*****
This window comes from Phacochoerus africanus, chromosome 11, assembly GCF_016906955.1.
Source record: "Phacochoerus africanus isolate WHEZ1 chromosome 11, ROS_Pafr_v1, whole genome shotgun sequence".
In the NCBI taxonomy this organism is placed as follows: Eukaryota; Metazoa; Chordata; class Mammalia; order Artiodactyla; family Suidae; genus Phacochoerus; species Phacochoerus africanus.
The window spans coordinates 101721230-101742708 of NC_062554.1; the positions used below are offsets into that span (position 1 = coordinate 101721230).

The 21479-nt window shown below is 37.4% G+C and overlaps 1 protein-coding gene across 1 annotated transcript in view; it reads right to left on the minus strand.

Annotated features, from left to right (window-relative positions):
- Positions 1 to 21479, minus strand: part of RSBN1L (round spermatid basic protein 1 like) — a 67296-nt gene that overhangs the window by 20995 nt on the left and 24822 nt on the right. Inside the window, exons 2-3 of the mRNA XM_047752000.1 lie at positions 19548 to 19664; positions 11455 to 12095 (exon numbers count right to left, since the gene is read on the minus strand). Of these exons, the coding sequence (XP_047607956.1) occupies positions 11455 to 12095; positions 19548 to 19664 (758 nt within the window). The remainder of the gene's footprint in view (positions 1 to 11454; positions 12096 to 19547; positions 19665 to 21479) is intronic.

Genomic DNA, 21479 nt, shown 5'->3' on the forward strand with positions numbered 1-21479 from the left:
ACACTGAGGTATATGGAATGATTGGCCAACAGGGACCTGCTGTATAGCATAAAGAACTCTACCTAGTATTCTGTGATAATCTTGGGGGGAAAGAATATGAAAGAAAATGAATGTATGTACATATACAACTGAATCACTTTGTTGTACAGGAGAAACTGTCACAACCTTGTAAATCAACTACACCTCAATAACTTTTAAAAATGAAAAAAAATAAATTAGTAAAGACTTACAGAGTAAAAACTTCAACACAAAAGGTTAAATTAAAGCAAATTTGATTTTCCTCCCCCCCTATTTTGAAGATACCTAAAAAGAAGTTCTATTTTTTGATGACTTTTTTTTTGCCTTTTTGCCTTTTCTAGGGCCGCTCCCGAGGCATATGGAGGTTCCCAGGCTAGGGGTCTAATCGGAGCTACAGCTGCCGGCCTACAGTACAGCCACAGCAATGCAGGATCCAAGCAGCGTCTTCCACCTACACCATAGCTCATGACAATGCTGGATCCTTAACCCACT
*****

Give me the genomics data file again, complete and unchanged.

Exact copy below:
This window comes from Phacochoerus africanus, chromosome 11, assembly GCF_016906955.1.
Source record: "Phacochoerus africanus isolate WHEZ1 chromosome 11, ROS_Pafr_v1, whole genome shotgun sequence".
In the NCBI taxonomy this organism is placed as follows: Eukaryota; Metazoa; Chordata; class Mammalia; order Artiodactyla; family Suidae; genus Phacochoerus; species Phacochoerus africanus.
The window spans coordinates 101721230-101742708 of NC_062554.1; the positions used below are offsets into that span (position 1 = coordinate 101721230).

The 21479-nt window shown below is 37.4% G+C and overlaps 1 protein-coding gene across 1 annotated transcript in view; it reads right to left on the minus strand.

Annotated features, from left to right (window-relative positions):
- Positions 1 to 21479, minus strand: part of RSBN1L (round spermatid basic protein 1 like) — a 67296-nt gene that overhangs the window by 20995 nt on the left and 24822 nt on the right. Inside the window, exons 2-3 of the mRNA XM_047752000.1 lie at positions 19548 to 19664; positions 11455 to 12095 (exon numbers count right to left, since the gene is read on the minus strand). Of these exons, the coding sequence (XP_047607956.1) occupies positions 11455 to 12095; positions 19548 to 19664 (758 nt within the window). The remainder of the gene's footprint in view (positions 1 to 11454; positions 12096 to 19547; positions 19665 to 21479) is intronic.

Genomic DNA, 21479 nt, shown 5'->3' on the forward strand with positions numbered 1-21479 from the left:
ACACTGAGGTATATGGAATGATTGGCCAACAGGGACCTGCTGTATAGCATAAAGAACTCTACCTAGTATTCTGTGATAATCTTGGGGGGAAAGAATATGAAAGAAAATGAATGTATGTACATATACAACTGAATCACTTTGTTGTACAGGAGAAACTGTCACAACCTTGTAAATCAACTACACCTCAATAACTTTTAAAAATGAAAAAAAATAAATTAGTAAAGACTTACAGAGTAAAAACTTCAACACAAAAGGTTAAATTAAAGCAAATTTGATTTTCCTCCCCCCCTATTTTGAAGATACCTAAAAAGAAGTTCTATTTTTTGATGACTTTTTTTTTGCCTTTTTGCCTTTTCTAGGGCCGCTCCCGAGGCATATGGAGGTTCCCAGGCTAGGGGTCTAATCGGAGCTACAGCTGCCGGCCTACAGTACAGCCACAGCAATGCAGGATCCAAGCAGCGTCTTCCACCTACACCATAGCTCATGACAATGCTGGATCCTTAACCCACT